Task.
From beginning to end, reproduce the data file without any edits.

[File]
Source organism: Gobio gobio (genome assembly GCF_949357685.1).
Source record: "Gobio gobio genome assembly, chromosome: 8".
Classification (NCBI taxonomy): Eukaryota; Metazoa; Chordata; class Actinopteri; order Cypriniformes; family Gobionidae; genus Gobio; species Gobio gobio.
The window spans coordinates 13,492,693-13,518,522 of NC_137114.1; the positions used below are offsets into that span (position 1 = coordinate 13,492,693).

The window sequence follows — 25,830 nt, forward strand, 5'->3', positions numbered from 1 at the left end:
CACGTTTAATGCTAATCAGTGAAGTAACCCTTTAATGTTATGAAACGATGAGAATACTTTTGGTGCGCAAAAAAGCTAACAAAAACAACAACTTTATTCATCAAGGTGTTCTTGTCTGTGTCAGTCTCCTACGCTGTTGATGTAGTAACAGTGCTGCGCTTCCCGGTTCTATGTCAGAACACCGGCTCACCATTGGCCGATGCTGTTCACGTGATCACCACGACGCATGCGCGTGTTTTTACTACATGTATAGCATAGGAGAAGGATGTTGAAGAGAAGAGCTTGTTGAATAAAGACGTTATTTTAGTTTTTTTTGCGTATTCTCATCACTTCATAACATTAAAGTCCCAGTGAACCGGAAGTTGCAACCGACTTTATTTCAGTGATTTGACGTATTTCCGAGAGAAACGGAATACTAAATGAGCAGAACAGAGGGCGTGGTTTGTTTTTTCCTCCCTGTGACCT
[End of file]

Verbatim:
Source organism: Gobio gobio (genome assembly GCF_949357685.1).
Source record: "Gobio gobio genome assembly, chromosome: 8".
Classification (NCBI taxonomy): Eukaryota; Metazoa; Chordata; class Actinopteri; order Cypriniformes; family Gobionidae; genus Gobio; species Gobio gobio.
The window spans coordinates 13,492,693-13,518,522 of NC_137114.1; the positions used below are offsets into that span (position 1 = coordinate 13,492,693).

The window sequence follows — 25,830 nt, forward strand, 5'->3', positions numbered from 1 at the left end:
CACGTTTAATGCTAATCAGTGAAGTAACCCTTTAATGTTATGAAACGATGAGAATACTTTTGGTGCGCAAAAAAGCTAACAAAAACAACAACTTTATTCATCAAGGTGTTCTTGTCTGTGTCAGTCTCCTACGCTGTTGATGTAGTAACAGTGCTGCGCTTCCCGGTTCTATGTCAGAACACCGGCTCACCATTGGCCGATGCTGTTCACGTGATCACCACGACGCATGCGCGTGTTTTTACTACATGTATAGCATAGGAGAAGGATGTTGAAGAGAAGAGCTTGTTGAATAAAGACGTTATTTTAGTTTTTTTTGCGTATTCTCATCACTTCATAACATTAAAGTCCCAGTGAACCGGAAGTTGCAACCGACTTTATTTCAGTGATTTGACGTATTTCCGAGAGAAACGGAATACTAAATGAGCAGAACAGAGGGCGTGGTTTGTTTTTTCCTCCCTGTGACCT